In Del Monte Corporation v. United States, the Court of International Trade had to determine the correct classification of tunafish in microwaveable pouches from Thailand. The nub of the problem here is that the tuna was packed with sauces of various descriptions. Specifically, there was tuna with lemon and cracked pepper and lightly seasoned yellowfin tuna. The problem here is that tuna in airtight containers is subject to a 6% or 12.5% rate of duty when not packed in oil (depending on origin, etc.). On the other hand, tuna packed in oil is subject to a 35% rate of duty. For comparison, look at 1604.14.22, 1604.14.30 and 1604.14.10.
Thus, the ingredients in the sauce became the key issue. The lemon pepper sauce contained sunflower oil along with water, vinegar, and other materials. The oil made up about 2.48% of the weight of the product. The lighlty seasoned sauce also contained sunflower oil and other materials. In this pouch, the oil was only .62% of the weight. The tuna is not prepared or cooked in the oil, which is only in the sauce.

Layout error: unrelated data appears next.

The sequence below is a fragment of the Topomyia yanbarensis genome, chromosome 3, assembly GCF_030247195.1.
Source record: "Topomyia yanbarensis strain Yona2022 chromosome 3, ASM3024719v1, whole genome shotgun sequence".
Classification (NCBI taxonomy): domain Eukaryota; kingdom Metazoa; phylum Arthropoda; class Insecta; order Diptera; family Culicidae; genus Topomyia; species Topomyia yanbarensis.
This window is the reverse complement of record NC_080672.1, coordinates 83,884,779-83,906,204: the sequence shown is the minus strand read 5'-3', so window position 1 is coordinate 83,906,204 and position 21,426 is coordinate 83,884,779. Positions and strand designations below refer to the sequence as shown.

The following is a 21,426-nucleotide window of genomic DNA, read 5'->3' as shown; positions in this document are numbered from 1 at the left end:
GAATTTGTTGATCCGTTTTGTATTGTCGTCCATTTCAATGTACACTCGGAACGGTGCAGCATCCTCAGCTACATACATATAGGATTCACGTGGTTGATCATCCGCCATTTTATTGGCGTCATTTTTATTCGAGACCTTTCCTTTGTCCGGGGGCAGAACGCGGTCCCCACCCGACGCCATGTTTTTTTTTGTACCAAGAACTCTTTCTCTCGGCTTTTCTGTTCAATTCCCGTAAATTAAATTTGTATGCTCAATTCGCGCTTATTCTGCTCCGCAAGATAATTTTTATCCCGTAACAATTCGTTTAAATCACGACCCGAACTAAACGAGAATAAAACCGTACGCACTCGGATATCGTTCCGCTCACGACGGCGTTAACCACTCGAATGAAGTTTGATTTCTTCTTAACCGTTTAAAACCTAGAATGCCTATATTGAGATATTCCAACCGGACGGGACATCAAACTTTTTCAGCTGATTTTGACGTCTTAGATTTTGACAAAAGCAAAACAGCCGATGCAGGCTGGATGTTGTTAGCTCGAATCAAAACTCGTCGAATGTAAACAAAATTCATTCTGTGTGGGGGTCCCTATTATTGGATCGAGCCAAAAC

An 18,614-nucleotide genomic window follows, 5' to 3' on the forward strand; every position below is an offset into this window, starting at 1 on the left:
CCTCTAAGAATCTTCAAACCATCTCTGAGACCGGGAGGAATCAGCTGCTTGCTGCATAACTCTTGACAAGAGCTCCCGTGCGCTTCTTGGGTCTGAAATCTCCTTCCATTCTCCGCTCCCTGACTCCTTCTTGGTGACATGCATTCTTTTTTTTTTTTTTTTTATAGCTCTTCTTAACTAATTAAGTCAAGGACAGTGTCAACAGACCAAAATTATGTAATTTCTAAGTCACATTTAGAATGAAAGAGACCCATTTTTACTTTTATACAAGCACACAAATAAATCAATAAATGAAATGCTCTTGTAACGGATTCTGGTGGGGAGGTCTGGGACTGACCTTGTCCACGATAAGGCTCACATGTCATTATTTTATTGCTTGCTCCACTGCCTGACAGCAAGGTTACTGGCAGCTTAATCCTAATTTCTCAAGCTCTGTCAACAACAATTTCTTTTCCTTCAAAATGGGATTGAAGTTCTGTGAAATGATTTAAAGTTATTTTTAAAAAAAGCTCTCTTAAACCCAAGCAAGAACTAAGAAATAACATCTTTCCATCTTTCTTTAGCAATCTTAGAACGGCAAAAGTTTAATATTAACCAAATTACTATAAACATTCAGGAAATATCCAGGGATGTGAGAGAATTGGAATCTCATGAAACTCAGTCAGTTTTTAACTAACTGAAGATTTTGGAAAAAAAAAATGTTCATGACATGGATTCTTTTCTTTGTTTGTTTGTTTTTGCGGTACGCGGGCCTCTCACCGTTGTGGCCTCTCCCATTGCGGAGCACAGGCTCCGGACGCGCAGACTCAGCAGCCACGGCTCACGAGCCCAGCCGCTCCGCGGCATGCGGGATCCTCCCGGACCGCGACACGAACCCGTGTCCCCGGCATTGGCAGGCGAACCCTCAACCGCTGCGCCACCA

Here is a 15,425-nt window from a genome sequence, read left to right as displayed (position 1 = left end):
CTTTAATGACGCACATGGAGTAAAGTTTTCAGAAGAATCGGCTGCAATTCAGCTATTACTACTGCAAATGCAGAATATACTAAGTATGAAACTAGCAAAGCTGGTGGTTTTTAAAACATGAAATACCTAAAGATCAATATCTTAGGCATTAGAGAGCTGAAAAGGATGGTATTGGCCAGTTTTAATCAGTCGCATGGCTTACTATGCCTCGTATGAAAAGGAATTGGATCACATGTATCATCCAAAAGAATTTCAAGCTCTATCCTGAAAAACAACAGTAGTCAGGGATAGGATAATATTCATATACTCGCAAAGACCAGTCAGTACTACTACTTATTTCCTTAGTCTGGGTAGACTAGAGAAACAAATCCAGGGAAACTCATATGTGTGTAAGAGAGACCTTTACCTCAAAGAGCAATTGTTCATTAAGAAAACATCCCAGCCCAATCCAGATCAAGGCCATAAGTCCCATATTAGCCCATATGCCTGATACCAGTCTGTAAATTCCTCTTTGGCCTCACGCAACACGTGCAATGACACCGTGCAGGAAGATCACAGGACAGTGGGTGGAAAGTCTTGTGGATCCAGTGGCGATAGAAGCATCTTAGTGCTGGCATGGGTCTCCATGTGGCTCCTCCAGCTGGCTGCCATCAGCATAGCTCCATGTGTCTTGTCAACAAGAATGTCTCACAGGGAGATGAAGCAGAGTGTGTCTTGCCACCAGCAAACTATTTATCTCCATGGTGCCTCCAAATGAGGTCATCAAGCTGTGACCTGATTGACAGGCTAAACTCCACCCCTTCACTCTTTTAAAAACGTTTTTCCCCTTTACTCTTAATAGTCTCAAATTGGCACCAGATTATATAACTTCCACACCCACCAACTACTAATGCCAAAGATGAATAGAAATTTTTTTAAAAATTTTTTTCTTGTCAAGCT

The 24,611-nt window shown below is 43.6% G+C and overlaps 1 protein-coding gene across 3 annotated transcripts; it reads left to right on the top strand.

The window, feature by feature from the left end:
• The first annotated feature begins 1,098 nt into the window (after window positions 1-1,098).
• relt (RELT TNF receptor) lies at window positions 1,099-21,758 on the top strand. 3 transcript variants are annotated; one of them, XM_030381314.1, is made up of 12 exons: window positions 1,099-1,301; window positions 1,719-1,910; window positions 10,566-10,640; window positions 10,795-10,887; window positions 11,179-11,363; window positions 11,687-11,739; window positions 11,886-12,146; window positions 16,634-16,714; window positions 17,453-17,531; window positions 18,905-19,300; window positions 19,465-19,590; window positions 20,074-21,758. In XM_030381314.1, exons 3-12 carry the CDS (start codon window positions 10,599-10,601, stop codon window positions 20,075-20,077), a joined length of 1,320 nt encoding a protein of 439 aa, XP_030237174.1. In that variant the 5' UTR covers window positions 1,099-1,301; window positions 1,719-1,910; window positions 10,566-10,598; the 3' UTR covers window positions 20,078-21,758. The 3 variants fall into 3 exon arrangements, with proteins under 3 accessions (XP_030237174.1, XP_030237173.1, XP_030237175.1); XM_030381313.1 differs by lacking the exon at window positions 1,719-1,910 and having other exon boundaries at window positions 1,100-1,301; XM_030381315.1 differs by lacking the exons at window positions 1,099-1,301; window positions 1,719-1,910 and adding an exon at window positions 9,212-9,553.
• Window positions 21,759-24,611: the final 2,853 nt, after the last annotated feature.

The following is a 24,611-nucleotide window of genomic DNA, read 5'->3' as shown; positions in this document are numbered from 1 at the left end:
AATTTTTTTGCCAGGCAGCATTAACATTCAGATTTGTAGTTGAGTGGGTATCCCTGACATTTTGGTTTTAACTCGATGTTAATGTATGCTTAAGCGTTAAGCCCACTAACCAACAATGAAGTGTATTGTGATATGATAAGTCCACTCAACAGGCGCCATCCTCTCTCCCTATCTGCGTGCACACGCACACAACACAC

|Protector of the Tuna|
There were two problems for Del Monte, First, Additional U.S. Note 1 to Chapter 16 says, "[T]he term 'in oil' means packed in oil or fat, or in added oil or fat and other substances, whether such oil or fat was introduced at the time of packing or prior thereto." Second, there is a 1915 court decision in which the Court of Customs Appeals stated that it does not matter how the oil is applied, only that it is is part of the substance in which the fish is found packed at importation.
Faced with those two rules to follow, the Court of International Trade upheld Customs and Border Protection's classification of the fish. The fact that the Food and Drug Administration would not treat this as "in oil" did not control the CBP classification. And, the logical and scientific arguments indicating that the oil in the sauce was only a small portion of the product and was incidental to the water and other ingredients did not give the Court grounds to reverse Customs.
There was also a value issue in the case. Specifically, the importer protested the appraisal of the merchandise on the basis of post importation negotiations that resulted in a price decrease. The Court found no reason that these adjustments would not be rebates under the customs regulations and, therefore, properly ignored for purposes of valuation. If you are interested, see 19 U.S.C. 1401a(b)(4)(B).